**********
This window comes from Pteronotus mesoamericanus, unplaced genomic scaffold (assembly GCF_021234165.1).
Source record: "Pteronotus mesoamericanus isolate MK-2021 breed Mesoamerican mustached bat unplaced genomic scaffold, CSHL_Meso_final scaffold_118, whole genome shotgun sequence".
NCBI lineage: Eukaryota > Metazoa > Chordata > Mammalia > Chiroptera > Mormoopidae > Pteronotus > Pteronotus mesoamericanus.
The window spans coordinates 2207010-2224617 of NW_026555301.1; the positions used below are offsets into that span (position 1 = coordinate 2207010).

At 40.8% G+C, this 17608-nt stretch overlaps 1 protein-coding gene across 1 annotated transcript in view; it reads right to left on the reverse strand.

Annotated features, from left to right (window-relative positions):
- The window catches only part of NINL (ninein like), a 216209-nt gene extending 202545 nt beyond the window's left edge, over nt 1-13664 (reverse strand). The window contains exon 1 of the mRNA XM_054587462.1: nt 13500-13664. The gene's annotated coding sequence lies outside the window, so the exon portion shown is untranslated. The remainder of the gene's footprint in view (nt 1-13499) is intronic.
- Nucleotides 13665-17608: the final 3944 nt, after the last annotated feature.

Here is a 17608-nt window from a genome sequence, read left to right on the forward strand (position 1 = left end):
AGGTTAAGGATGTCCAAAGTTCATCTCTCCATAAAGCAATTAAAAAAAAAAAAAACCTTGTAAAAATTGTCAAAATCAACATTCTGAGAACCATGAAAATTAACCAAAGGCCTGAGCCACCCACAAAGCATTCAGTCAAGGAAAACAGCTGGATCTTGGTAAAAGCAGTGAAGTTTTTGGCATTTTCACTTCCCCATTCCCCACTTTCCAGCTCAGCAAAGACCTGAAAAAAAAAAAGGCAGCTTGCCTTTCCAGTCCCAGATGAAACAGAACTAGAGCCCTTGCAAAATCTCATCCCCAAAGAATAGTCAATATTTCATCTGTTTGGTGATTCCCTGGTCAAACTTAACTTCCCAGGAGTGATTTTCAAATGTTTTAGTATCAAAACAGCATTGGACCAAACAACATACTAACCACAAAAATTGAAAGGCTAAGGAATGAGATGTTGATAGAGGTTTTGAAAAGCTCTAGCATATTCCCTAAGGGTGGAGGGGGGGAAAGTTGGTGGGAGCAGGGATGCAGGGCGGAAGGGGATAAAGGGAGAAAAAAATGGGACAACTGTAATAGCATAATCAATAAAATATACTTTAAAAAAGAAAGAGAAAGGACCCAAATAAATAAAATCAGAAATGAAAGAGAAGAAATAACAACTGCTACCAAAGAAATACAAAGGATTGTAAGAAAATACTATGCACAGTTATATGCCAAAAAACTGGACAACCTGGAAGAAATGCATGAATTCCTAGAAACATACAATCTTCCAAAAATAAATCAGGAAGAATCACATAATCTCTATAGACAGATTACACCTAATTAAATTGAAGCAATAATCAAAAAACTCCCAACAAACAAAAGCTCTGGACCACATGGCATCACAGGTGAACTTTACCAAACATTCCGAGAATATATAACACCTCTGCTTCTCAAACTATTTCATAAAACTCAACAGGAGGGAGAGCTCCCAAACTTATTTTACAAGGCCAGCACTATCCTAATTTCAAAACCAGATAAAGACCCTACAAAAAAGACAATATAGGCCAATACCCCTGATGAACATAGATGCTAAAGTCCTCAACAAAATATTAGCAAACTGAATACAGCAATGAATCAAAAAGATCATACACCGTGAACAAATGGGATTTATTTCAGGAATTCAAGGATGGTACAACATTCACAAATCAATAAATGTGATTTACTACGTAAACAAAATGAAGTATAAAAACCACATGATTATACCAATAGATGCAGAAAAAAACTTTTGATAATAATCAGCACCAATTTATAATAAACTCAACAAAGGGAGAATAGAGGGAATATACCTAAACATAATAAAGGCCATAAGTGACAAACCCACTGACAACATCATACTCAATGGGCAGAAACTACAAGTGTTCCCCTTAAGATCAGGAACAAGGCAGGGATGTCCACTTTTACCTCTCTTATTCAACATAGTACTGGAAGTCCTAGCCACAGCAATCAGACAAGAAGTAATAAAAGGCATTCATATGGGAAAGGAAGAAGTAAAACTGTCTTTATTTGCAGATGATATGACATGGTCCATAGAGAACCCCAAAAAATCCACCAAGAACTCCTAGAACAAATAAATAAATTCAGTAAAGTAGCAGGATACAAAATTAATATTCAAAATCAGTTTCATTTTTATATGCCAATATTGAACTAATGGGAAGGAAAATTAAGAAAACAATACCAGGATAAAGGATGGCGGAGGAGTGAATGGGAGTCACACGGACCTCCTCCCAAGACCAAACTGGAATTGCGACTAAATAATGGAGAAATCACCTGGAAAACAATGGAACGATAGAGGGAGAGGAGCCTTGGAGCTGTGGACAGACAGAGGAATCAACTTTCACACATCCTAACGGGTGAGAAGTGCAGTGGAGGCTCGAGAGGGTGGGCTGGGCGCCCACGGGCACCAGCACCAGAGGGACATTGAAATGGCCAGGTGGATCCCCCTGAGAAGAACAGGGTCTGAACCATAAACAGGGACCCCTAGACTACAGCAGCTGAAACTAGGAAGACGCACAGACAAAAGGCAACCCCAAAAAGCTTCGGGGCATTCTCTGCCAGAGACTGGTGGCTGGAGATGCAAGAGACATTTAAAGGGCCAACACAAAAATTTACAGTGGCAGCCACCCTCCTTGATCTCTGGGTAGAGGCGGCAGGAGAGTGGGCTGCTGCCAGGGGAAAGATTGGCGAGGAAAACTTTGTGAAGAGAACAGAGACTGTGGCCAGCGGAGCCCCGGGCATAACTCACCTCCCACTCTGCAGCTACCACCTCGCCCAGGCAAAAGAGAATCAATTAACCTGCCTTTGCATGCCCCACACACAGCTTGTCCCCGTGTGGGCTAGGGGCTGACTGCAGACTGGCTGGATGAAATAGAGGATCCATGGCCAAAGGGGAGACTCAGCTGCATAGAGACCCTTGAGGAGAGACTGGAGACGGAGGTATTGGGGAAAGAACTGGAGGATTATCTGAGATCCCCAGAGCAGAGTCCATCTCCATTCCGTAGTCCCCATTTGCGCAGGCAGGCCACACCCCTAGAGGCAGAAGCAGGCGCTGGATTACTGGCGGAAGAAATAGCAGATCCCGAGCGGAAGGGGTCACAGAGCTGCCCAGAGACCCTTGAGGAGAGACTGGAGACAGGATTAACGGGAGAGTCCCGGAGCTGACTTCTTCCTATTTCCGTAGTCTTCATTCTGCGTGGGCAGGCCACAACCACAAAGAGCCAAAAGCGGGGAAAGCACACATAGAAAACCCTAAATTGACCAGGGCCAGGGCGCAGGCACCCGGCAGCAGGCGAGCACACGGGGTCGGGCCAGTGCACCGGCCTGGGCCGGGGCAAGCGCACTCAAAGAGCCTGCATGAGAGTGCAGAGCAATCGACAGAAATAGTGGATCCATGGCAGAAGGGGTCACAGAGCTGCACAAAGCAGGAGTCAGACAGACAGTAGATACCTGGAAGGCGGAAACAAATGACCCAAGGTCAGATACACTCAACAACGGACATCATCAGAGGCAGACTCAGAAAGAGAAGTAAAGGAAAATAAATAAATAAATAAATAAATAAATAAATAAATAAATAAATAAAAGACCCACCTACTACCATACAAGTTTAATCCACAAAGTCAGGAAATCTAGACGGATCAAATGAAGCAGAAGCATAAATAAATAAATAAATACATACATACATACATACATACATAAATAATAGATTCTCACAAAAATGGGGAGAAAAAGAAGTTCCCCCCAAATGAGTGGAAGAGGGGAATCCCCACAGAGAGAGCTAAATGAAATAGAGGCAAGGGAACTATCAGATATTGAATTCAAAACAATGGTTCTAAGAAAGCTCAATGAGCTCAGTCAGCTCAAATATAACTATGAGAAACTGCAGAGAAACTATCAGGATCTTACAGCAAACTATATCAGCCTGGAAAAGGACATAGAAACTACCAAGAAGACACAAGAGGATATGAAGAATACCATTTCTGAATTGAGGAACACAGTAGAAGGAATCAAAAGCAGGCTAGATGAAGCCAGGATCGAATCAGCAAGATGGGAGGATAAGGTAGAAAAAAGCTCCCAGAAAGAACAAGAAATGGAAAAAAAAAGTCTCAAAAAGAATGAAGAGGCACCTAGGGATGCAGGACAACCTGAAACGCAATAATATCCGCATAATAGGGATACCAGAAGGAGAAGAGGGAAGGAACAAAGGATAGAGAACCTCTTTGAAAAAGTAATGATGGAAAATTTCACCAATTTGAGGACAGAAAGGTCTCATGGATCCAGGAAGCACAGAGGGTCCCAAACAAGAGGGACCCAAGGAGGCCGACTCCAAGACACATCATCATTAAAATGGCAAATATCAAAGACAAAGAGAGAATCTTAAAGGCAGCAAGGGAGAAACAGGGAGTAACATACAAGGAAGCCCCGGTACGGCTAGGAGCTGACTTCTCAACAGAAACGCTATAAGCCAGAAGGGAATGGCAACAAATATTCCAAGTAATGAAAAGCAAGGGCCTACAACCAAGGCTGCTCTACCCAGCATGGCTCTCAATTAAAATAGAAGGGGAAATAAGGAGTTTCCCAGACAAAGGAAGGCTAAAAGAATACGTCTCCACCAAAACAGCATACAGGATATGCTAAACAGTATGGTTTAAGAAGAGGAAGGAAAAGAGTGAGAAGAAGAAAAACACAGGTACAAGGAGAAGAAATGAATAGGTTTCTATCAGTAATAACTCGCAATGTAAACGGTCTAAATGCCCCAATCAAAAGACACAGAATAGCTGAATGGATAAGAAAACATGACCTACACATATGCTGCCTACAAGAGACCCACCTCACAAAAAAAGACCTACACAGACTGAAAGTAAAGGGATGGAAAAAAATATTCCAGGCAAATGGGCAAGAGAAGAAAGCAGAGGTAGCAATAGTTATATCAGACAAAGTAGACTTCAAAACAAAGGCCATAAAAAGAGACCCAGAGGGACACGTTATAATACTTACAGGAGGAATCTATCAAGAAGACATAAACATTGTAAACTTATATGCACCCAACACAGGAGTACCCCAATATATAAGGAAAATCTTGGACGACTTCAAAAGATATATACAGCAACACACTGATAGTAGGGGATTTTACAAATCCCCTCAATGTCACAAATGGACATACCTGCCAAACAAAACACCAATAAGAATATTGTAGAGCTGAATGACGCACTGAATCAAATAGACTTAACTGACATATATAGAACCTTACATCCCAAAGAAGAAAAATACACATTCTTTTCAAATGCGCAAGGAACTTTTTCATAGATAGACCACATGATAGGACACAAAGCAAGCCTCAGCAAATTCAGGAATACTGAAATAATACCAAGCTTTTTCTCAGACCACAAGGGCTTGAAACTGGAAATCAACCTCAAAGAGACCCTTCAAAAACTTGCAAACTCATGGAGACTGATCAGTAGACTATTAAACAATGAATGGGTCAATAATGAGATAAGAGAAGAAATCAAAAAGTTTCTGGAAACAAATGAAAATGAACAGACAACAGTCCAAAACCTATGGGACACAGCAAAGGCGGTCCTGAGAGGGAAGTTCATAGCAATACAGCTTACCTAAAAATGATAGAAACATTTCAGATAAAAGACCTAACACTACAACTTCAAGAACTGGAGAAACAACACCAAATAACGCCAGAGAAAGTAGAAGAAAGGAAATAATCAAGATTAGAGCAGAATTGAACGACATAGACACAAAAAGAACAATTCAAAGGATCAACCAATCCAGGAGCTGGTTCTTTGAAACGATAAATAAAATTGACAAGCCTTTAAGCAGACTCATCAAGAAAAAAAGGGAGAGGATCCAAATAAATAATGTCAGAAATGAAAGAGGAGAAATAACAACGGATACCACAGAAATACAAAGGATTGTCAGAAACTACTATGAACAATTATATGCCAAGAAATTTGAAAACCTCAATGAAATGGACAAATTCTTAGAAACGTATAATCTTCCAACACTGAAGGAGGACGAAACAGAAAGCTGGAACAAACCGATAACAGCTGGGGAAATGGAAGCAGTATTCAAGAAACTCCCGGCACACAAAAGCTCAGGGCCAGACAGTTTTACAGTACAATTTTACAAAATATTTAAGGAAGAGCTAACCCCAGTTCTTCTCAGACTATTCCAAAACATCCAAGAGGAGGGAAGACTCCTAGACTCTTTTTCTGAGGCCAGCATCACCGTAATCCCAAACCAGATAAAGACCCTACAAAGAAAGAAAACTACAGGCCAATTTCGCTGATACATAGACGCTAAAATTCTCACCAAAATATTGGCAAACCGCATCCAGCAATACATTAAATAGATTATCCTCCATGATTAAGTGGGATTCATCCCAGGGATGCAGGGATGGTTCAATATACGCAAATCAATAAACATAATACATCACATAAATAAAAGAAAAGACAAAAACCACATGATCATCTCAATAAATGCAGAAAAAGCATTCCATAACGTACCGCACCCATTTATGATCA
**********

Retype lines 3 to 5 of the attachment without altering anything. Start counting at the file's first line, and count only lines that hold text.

NCBI lineage: Eukaryota > Metazoa > Chordata > Mammalia > Chiroptera > Mormoopidae > Pteronotus > Pteronotus mesoamericanus.
The window spans coordinates 2207010-2224617 of NW_026555301.1; the positions used below are offsets into that span (position 1 = coordinate 2207010).

At 40.8% G+C, this 17608-nt stretch overlaps 1 protein-coding gene across 1 annotated transcript in view; it reads right to left on the reverse strand.